My heart broke this morning…I hope that I can cry.
I woke up, like any other day, and geared up to prepare for a Wednesday in the office. Amidst the haze and cloud cover that blanketed the morning, I noticed that my phone was not fully charged, the normal result of some message having come through either last night, or early this morning.
Although the basic concept of this post has been in my mind all day, usually while not in a position to write, it still seems cloudy and jumbled in my mind.
I find it interesting that last night as the National League won the 2010 MLB All-Star Game for the first time since 1996, many people reminisced (or at least people I know) of where they were, or what they were doing during that year. Sadly, I woke up to the news that someone that I had first met later that year had passed.
moth•er1 [muhth -er]
a female parent.
( often initial capital letter ) one’s female parent.
a mother-in-law, stepmother, or adoptive mother.
a term of address for a female parent or a woman having or regarded as having the status, function, or authority of a female parent.
a term of familiar address for an old or elderly woman.
a woman exercising control, influence, or authority like that of a mother: to be a mother to someone.
the qualities characteristic of a mother, as maternal affection: It is the mother in her showing itself.
something or someone that gives rise to or exercises protecting care over something else; origin or source.
(in disc recording) a mold from which stampers are made.
When I returned back home to start school again locally, I had the great fortune of meeting a fellow student, who I am glad to say is as close to me as family. He befriended me during a time that my singular focus was school and making up for lost time at a blistering speed. I had made the decision, the only thing that mattered was this current education and where it placed me next (as an aside, who would have know what these short next few years would have brought, luckily not a part of this post).
We shared a great deal of classes, and he quickly noticed, though I had my blinders on. A true friend, he noticed that I rode the bus, and somehow saw that I lived minutes from him. On days that we shared classes, he would come by and help me to and from school. As we delved deeper into the school year and classes, and worked on a project we would work on assignments, and it was then that I met his mother, who I painfully hold dear in my heavy heart today.
A mother in the truest sense, just like my own, I remember the first day that I had met her. His car had gone down, and she picked us up from school. She had been sick earlier, but like a mother, always there for their child. As we were minutes from their house, the cars stalls as the electrical system goes out. Although weary from a cold or flu that afflicted her at the time, like a mother, calm and collected, when our attempts to get the car in order were for naught, the three of us walked to the house, and she still offered to prepare something to eat.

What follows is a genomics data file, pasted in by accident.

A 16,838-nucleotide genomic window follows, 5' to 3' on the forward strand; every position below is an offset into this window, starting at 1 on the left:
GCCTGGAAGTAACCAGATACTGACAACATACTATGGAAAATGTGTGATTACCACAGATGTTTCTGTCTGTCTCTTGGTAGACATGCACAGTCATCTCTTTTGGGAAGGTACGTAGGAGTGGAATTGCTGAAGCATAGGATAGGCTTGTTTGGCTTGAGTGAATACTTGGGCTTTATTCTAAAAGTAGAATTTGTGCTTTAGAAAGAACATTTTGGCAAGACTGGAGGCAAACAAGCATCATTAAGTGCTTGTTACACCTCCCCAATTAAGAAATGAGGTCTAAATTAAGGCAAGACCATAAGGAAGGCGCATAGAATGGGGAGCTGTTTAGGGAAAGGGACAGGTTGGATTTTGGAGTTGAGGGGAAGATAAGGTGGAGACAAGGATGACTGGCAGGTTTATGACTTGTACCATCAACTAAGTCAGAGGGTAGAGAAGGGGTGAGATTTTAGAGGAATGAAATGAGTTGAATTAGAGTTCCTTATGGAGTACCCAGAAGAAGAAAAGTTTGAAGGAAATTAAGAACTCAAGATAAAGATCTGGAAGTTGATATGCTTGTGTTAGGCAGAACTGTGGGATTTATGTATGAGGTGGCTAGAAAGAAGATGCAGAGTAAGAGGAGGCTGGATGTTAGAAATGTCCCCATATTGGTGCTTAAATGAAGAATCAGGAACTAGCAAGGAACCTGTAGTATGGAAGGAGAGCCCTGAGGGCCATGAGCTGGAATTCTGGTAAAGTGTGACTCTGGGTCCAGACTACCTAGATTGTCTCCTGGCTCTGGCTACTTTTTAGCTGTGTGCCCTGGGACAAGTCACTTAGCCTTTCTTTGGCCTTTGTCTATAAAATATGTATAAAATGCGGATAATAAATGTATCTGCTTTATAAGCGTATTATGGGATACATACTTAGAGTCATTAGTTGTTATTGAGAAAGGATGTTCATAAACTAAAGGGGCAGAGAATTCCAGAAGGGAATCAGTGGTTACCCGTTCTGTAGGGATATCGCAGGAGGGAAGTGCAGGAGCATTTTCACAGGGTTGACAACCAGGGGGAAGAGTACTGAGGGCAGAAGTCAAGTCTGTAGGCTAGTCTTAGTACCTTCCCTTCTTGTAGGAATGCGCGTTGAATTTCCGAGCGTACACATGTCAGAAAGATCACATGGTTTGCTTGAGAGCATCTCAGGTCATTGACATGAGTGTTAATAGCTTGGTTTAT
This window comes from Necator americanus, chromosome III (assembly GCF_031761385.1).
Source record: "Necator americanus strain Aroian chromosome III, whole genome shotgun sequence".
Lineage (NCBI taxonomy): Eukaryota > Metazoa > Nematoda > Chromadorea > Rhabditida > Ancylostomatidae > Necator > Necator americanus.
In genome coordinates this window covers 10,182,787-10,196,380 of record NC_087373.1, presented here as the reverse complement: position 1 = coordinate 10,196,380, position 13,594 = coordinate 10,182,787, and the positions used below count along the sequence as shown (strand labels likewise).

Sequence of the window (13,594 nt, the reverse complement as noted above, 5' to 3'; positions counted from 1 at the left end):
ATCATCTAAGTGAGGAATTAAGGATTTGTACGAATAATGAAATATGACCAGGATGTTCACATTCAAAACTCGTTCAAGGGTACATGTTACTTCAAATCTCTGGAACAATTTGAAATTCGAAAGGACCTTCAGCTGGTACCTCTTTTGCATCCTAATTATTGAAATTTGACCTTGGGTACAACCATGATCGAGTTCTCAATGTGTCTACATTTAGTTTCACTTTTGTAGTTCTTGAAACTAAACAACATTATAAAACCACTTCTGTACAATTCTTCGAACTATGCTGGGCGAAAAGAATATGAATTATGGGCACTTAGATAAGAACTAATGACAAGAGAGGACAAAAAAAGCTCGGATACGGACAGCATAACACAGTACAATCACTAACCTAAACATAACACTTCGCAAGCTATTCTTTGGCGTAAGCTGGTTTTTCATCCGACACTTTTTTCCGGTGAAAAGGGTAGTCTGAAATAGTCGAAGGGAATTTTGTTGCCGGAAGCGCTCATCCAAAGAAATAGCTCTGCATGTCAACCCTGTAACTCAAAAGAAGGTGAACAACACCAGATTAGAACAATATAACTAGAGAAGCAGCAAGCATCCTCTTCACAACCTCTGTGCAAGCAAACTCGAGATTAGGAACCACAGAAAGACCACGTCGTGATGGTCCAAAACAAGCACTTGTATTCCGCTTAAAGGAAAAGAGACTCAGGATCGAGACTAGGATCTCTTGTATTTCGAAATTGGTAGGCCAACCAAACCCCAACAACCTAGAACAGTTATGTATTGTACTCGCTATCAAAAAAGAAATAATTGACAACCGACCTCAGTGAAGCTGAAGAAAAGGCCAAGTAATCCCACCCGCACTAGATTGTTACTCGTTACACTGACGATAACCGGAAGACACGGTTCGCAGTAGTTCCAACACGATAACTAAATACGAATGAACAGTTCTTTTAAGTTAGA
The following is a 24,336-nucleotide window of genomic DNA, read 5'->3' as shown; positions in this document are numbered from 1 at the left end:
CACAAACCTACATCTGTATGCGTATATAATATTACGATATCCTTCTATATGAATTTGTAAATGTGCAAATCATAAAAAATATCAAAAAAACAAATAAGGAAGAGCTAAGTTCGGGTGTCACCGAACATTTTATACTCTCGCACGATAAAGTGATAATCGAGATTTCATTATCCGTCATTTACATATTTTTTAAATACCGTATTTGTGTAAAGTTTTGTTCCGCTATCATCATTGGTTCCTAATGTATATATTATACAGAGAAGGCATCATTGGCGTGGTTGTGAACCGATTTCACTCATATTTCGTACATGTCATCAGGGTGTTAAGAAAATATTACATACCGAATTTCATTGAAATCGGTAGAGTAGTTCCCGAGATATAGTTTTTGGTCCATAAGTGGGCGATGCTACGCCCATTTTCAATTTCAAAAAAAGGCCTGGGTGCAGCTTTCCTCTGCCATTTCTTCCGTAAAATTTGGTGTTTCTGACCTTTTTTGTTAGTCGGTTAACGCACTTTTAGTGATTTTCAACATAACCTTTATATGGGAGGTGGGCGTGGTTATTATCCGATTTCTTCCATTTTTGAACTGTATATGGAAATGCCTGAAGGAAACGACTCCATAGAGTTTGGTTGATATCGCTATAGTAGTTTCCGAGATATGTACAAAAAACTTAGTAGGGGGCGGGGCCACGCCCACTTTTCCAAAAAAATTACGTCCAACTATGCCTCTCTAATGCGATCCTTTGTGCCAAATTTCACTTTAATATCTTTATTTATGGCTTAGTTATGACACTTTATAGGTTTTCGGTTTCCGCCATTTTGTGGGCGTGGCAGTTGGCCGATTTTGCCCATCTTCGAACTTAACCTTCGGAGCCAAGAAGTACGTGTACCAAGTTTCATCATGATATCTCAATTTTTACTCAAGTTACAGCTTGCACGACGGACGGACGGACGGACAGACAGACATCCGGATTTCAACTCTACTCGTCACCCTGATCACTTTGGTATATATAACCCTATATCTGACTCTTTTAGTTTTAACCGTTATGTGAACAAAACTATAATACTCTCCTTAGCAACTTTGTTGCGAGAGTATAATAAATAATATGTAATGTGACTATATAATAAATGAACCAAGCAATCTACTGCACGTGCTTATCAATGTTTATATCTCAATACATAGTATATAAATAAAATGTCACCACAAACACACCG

I spent many an evening there, working on class work, getting a prepared dinner, even when I had already had home cooking from my mother that same night. And personally, I think we communed because she could see the drive that I had for school at that time, beneath (those who knew me then) my thick braids, clothing, and sparse beard…okay, I’ll be honest, I couldn’t grow any facial hair other than a mustache.
Our friendship would continue, and his mother was always a constant force, asking where I had been when I was gone for awhile. Saying “hello” whenever I would come by. In all honesty it was a reminder back to the days when as a young child you grow up around your close knit neighborhood of friends and their parents.
I remember after my friend got married, and after friends and family had cleared, she and I and the family changed out of our wedding attire, and broke down the tables and chairs of the venue.
Since last week, I have thought of the word “moments.” The one thing that we hold on moments, we remember those great times, the bits and the pieces that make up our memory or understanding of what people mean to us. It is those who have a lasting effect on us that live in more than those moments, or that we allow the value of that relationship to become more than those moments.
As I slowly close, I think to myself of the recurring face, and recurring idea that continues to dominate my thoughts as I move through these events. I understand that we are not promised tomorrow, but at 34, I will be honest, this year has been filled with loss, and I continue to reflect on not saying the things to the people/person that I need to say them to. We can’t say those things when we no longer have the opportunity…With that I simply say and offer that “I Love You.”
I love you Mrs. Burnette White…until that time comes that we meet again.
To the White family, I love you as I always have.
“Don’t cry because it’s over. Smile because it happened.” – accredited to Dr. Seuss
The manuscript Blue Lines is the fictional coming of age narrative of a young California woman Key Yemaya Walker, and her 2 year growing journey through school, love, and life period piece, written by Kenneth Suffern, Jr., taking place at the University of North Carolina at Chapel Hill between the years of 1997 – 1998. Loosely based on true events, and experiences during that time, told through the eyes and voice of the main female protagonist, a freshman first attending the school.